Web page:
SHIPPENSBURG — Kyle Murr found a way to beat Saturday's cold, rainy and downright bitter conditions at the PIAA Class 3A track and field championships.
Despite his morning long jump finish of 11th place not being as high as he would've liked, Murr had an idea.
“After the long jump I went back and took a shower,” he said. “It warmed me up and got my mind set right.”
A couple hours later, Murr became the state boys triple jump champion after his leap of 46 feet, 10.75 inches, which was nine inches longer than the second-place jump at Shippensburg University's Seth Grove Stadium.
Entering as the event’s top seed, Murr was confident, but at the same time wary of the expectations.
"After the L-L league (championships) and that 47-10 I knew I had a pretty good chance of coming in first," he said. "I think that put a little pressure on me to try to beat the guy that his PR was better than me. Once I got my third jump in and it was 46-8 I knew it was set in stone from there."
Two weeks after stumbling on a hurdle at the L-L championships, Manheim Township junior Travis Wilk fed off last weekend's District Three meet and won a state bronze medal in the 300-meter hurdles in 39.15.
"I've had the goal for years and years. I am ecstatic," Wilk said. "I was hoping for a top-eight medal. I did not expect third. It's amazing; I am so happy right now. I wanted to prove myself like I did last week, and I'll come back next year and keep pushing."
Hours after he teamed with Luke Hinegardner, Ryan Wolfe and Jayden Heagle for a fourth-place medal in the 3,200 relay, Cedar Crest senior Tommy Bildheiser earned himself a bronze in the 800 run after clocking a 1:53.73.
"It was an amazing day. Something I won't forget the rest of my life," Bildheiser said. "I am so glad I got to share this with my teammates and coaches. I am so happy, I came all the way from a little freshman with big dreams and here I am, a state medalist. There's nothing else I could ask for today."
Tanner Haines said he had fluid drained from his knee on Wednesday, then had to face Saturday's unfriendly weather conditions. But neither challenge slowed the Warwick senior as he followed a solid preliminary 110 hurdles run with an even better one of 14.61 to earn a fourth-place medal.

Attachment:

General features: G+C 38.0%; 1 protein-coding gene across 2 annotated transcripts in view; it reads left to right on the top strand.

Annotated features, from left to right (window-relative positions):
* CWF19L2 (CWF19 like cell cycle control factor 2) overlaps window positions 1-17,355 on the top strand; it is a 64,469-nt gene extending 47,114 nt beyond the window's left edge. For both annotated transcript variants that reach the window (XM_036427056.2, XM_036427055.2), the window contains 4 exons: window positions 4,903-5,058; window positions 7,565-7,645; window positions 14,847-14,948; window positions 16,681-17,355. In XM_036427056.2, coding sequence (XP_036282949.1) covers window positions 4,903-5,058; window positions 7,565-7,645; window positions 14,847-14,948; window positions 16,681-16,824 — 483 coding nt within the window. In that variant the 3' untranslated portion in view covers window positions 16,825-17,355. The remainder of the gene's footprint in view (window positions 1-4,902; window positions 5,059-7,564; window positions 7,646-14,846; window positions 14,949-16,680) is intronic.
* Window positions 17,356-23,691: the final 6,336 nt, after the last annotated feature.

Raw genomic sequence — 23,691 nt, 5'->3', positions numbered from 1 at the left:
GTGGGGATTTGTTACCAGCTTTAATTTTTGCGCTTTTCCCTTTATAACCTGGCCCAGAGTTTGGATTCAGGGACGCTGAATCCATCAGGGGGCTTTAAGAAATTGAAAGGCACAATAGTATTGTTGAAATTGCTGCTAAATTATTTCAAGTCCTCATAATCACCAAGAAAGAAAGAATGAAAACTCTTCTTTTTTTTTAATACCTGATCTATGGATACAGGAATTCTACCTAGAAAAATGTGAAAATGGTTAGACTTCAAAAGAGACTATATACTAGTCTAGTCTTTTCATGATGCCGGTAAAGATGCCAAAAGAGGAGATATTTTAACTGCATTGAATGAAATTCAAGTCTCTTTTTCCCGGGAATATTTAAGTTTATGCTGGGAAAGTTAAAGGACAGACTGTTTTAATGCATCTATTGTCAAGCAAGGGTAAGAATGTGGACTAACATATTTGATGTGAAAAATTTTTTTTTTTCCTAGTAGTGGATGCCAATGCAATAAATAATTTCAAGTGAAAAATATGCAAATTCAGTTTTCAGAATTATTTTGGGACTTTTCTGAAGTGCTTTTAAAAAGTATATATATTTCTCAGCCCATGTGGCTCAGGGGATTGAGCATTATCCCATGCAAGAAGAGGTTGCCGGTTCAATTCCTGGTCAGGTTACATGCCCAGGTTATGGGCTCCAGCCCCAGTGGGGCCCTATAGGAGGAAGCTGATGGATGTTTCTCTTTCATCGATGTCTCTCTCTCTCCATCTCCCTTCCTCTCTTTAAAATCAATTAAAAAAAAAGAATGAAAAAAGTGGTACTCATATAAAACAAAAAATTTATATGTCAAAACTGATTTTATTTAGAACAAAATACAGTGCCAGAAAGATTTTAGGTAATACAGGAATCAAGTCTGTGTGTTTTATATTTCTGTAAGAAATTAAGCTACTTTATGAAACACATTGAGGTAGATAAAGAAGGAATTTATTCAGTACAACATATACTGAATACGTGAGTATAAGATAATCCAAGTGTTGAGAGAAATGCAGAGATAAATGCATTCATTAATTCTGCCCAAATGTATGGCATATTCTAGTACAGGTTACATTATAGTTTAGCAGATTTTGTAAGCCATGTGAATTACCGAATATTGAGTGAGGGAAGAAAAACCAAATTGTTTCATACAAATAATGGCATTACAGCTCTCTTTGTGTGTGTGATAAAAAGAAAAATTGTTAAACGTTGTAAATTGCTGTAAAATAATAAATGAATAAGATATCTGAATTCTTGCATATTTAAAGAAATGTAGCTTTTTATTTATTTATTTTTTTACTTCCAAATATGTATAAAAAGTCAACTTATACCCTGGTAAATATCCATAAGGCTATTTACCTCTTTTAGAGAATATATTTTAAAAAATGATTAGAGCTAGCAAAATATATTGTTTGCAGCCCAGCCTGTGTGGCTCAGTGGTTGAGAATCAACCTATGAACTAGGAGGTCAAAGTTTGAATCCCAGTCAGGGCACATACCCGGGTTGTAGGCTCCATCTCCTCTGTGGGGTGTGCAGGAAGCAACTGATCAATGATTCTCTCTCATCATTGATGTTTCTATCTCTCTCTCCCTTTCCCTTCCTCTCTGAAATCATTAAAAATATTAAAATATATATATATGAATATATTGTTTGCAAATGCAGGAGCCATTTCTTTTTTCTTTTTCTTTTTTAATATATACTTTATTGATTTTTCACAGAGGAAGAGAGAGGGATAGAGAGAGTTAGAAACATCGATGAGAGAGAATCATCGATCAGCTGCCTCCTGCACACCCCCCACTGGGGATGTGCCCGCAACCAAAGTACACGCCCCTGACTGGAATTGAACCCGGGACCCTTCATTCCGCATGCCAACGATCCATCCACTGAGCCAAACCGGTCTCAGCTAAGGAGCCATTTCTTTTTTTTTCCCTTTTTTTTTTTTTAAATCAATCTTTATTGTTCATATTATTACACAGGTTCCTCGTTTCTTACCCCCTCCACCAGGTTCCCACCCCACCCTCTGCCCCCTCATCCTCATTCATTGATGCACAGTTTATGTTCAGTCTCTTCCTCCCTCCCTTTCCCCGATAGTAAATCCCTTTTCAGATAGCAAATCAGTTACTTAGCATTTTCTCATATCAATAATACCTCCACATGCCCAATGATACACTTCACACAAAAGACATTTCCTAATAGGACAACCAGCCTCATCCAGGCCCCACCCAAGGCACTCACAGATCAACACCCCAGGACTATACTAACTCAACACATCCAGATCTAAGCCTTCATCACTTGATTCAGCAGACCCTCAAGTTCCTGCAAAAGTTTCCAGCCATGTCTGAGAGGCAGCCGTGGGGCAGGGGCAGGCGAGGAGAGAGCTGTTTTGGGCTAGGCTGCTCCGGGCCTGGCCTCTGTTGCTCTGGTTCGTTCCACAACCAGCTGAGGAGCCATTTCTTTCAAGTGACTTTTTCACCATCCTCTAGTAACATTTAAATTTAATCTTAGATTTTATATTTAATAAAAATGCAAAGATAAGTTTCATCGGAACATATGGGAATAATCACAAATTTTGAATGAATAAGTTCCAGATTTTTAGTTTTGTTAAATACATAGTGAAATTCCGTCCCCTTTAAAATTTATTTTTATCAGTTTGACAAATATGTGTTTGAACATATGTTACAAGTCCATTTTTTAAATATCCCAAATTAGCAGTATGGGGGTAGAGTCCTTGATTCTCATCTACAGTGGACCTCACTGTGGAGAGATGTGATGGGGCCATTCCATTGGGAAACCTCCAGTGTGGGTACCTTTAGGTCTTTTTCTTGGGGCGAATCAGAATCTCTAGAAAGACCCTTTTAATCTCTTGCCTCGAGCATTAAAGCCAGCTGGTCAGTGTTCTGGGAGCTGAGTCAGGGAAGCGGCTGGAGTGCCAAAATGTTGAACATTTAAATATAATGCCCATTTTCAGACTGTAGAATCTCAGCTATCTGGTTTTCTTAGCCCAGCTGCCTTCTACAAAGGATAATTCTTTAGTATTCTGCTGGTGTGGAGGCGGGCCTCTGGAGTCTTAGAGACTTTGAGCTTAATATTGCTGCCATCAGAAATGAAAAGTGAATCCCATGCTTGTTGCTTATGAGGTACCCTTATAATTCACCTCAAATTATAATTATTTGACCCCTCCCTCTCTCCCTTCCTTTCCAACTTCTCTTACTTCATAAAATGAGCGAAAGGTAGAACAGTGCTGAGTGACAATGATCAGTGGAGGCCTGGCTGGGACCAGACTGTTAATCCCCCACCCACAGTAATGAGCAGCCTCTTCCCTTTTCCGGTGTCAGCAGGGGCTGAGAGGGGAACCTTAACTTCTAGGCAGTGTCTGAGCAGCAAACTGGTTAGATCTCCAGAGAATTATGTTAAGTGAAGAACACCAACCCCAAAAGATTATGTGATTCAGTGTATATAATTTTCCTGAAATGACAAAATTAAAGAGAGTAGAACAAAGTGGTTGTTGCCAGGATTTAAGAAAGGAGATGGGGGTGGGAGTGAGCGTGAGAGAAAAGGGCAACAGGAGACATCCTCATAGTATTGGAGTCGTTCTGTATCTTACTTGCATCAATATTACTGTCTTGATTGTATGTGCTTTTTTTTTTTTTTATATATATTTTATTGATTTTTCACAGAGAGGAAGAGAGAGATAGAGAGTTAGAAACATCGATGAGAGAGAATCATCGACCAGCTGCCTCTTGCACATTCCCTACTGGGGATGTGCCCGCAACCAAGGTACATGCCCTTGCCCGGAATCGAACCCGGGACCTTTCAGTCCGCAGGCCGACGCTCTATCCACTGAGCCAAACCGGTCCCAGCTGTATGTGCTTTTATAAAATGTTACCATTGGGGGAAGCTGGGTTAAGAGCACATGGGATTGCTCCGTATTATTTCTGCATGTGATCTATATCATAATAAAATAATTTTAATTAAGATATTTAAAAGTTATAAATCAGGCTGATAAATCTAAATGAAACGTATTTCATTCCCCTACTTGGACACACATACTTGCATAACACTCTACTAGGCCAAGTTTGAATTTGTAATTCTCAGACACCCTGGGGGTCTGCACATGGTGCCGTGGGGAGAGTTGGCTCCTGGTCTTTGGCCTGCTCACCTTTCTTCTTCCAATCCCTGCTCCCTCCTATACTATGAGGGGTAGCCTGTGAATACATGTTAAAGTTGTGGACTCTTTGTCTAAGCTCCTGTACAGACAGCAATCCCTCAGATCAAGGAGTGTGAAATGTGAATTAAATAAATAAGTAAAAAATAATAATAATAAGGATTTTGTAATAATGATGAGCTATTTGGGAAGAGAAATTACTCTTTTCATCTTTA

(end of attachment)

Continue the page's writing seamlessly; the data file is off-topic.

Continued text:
“It was not my best race. But I haven't practiced all week," he said. "I got a bunch of stuff done to (my knee), so I am very happy with the outcome given the circumstances. I think the prelims I was still waking my leg up from not using it all week. The finals race we had a nice backwind and that helped."
His Warriors teammate Nate Good capped the long day by securing a fifth-place medal in the pole vault with a 14-6. While he didn't hit his prime target, Good was happy with how he finished —and happy the pole vault was moved inside the fieldhouse.
“I wanted 15, but at 14-6 I was clean all the way through," he said. "I was hoping it would get me higher on the podium but all these guys I was jumping against are top of the line at states. Getting top eight at states, especially my first year at states for pole vault, I can't complain about that."
Dylan Lambrecht of Northern Lebanon capped his high school career with a pair of PIAA medals; however, he was quick to say that it is only the beginning.
The Penn State-bound senior was fourth in the shot put (57-5) and fifth in the discus (170-2).
"I am happy, no complaints with two medals at states. Two years ago, I only got one," he said. "I've still got four more years to put in at Penn State so it hasn't even begun yet, throwing today with all those other great throwers makes me excited for college."
Two guys who love running against each other finished right next to each other on the PIAA award stand following the 3,200-meter run.
McCaskey's Stephen Schoussen (9:14.82) and Graham Thomas of Penn Manor (9:18.30) earned sixth- and eighth-place medals, respectively.
"Racing against a guy like Graham pushes you. He never has bad days so matching his energy and having someone like that is incredible," Schoussen said. "I had a little bit of an injury last week, so I took a few days off. I didn't know how I would be able to do but I'm happy to walk away with one."
"I always knew he had it in him and we both had a good race," Thomas echoed. "It was a great time. It's never losing when you get beat by quality guys. It just shows how good they are and how fast they are. This was one of the best state meets so to end up in eighth place is really good."
Thomas capped his outstanding Comets career with a 21st-place finish in the 1,600. Planning to run at Temple, Thomas knows the two will meet again at the next level. Schoussen will run at Bucknell.
A pair of L-L athletes weren't seeded in the top 12 of their events, yet found themselves on the medal stand.
Donegal's Zack Nissley, was seeded 14th in the javelin and feeling no pressure threw a 160-4 to earn eighth-place hardware.
"I went out and I threw. Sometimes you just put them together well," he said. "One of my other coaches always said, ‘It's just another track meet.’ That's all it was. It feels amazing."
Seeded 18th prior to his race, Warwick junior Jacob Smith blazed the 800 in 1:56.13 to also finish eighth.
"(I knew) it was possible, but not very likely. It feels really good," Smith said of his medal chances. "I just knew I had to get out fast."
The Hempfield foursome of Owen Jackson, Aidan Hodge, Christopher Titter and David Jackson started the day by placing sixth in the 3,200 relay in 8:02.13.
Lampeter-Strasburg's Nathan Eberly, Arik Harnish, Colin Whitager and Luke Vranich ran 8:02.80 for eighth in that same event.
Other L-L finishers
Harnish took 11th and Wolfe 22nd in the 800.
Manheim Township's Darren Cammauf was ninth in the 400. Teammate Ethan Mylin was 14th in the shot put and Tyler Smith 23rd in the 3,200.
Conestoga Valley's Kyle Thrush was 15th in the 1,600.